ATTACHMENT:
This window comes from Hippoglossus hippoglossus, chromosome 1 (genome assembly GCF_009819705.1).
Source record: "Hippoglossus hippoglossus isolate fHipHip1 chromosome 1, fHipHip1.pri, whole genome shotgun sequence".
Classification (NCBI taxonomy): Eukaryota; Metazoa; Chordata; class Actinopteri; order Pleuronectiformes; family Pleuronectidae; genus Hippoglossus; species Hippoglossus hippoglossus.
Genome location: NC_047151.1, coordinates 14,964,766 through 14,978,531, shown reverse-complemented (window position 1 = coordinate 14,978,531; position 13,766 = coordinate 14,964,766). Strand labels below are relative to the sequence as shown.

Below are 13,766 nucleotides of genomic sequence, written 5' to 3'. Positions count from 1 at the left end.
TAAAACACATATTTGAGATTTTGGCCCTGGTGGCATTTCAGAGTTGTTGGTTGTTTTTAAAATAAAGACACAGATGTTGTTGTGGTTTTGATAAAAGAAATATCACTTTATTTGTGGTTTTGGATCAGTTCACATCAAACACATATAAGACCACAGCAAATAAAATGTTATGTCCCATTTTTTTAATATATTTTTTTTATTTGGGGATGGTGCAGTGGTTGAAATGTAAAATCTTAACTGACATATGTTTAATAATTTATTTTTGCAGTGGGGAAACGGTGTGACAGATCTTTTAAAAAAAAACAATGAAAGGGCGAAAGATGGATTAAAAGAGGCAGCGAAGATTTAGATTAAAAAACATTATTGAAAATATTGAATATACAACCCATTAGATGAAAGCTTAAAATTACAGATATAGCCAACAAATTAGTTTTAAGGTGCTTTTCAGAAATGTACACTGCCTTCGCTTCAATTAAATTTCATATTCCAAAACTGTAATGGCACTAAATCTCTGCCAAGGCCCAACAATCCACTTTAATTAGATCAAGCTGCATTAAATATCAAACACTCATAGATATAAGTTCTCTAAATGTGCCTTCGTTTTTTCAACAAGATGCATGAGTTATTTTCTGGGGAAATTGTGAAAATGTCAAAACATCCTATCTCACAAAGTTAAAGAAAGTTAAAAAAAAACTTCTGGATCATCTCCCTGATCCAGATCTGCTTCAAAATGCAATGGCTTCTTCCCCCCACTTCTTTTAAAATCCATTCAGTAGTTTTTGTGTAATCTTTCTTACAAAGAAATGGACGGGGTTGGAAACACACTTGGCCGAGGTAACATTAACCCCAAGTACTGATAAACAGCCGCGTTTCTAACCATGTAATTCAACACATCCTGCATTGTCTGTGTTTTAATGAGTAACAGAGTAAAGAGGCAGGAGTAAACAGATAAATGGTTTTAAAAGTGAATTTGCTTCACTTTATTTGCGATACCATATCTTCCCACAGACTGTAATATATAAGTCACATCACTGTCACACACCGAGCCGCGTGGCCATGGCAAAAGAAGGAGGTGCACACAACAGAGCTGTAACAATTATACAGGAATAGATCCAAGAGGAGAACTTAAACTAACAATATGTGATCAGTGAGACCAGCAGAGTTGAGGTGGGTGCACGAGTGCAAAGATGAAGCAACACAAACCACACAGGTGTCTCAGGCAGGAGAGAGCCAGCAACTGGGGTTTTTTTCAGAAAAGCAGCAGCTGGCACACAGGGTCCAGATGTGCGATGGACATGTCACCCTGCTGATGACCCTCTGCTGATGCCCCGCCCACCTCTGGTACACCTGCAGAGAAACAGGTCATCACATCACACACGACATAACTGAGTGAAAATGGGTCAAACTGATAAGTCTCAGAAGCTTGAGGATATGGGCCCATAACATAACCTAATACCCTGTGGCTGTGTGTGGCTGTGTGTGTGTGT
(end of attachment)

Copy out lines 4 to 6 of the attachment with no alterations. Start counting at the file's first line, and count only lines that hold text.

Genome location: NC_047151.1, coordinates 14,964,766 through 14,978,531, shown reverse-complemented (window position 1 = coordinate 14,978,531; position 13,766 = coordinate 14,964,766). Strand labels below are relative to the sequence as shown.

Below are 13,766 nucleotides of genomic sequence, written 5' to 3'. Positions count from 1 at the left end.
TAAAACACATATTTGAGATTTTGGCCCTGGTGGCATTTCAGAGTTGTTGGTTGTTTTTAAAATAAAGACACAGATGTTGTTGTGGTTTTGATAAAAGAAATATCACTTTATTTGTGGTTTTGGATCAGTTCACATCAAACACATATAAGACCACAGCAAATAAAATGTTATGTCCCATTTTTTTAATATATTTTTTTTATTTGGGGATGGTGCAGTGGTTGAAATGTAAAATCTTAACTGACATATGTTTAATAATTTATTTTTGCAGTGGGGAAACGGTGTGACAGATCTTTTAAAAAAAAACAATGAAAGGGCGAAAGATGGATTAAAAGAGGCAGCGAAGATTTAGATTAAAAAACATTATTGAAAATATTGAATATACAACCCATTAGATGAAAGCTTAAAATTACAGATATAGCCAACAAATTAGTTTTAAGGTGCTTTTCAGAAATGTACACTGCCTTCGCTTCAATTAAATTTCATATTCCAAAACTGTAATGGCACTAAATCTCTGCCAAGGCCCAACAATCCACTTTAATTAGATCAAGCTGCATTAAATATCAAACACTCATAGATATAAGTTCTCTAAATGTGCCTTCGTTTTTTCAACAAGATGCATGAGTTATTTTCTGGGGAAATTGTGAAAATGTCAAAACATCCTATCTCACAAAGTTAAAGAAAGTTAAAAAAAAACTTCTGGATCATCTCCCTGATCCAGATCTGCTTCAAAATGCAATGGCTTCTTCCCCCCACTTCTTTTAAAATCCATTCAGTAGTTTTTGTGTAATCTTTCTTACAAAGAAATGGACGGGGTTGGAAACACACTTGGCCGAGGTAACATTAACCCCAAGTACTGATAAACAGCCGCGTTTCTAACCATGTAATTCAACACATCCTGCATTGTCTGTGTTTTAATGAGTAACAGAGTAAAGAGGCAGGAGTAAACAGATAAATGGTTTTAAAAGTGAATTTGCTTCACTTTATTTGCGATACCATATCTTCCCACAGACTGTAATATATAAGTCACATCACTGTCACACACCGAGCCGCGTGGCCATGGCAAAAGAAGGAGGTGCACACAACAGAGCTGTAACAATTATACAGGAATAGATCCAAGAGGAGAACTTAAACTAACAATATGTGATCAGTGAGACCAGCAGAGTTGAGGTGGGTGCACGAGTGCAAAGATGAAGCAACACAAACCACACAGGTGTCTCAGGCAGGAGAGAGCCAGCAACTGGGGTTTTTTTCAGAAAAGCAGCAGCTGGCACACAGGGTCCAGATGTGCGATGGACATGTCACCCTGCTGATGACCCTCTGCTGATGCCCCGCCCACCTCTGGTACACCTGCAGAGAAACAGGTCATCACATCACACACGACATAACTGAGTGAAAATGGGTCAAACTGATAAGTCTCAGAAGCTTGAGGATATGGGCCCATAACATAACCTAATACCCTGTGGCTGTGTGTGGCTGTGTGTGTGTGT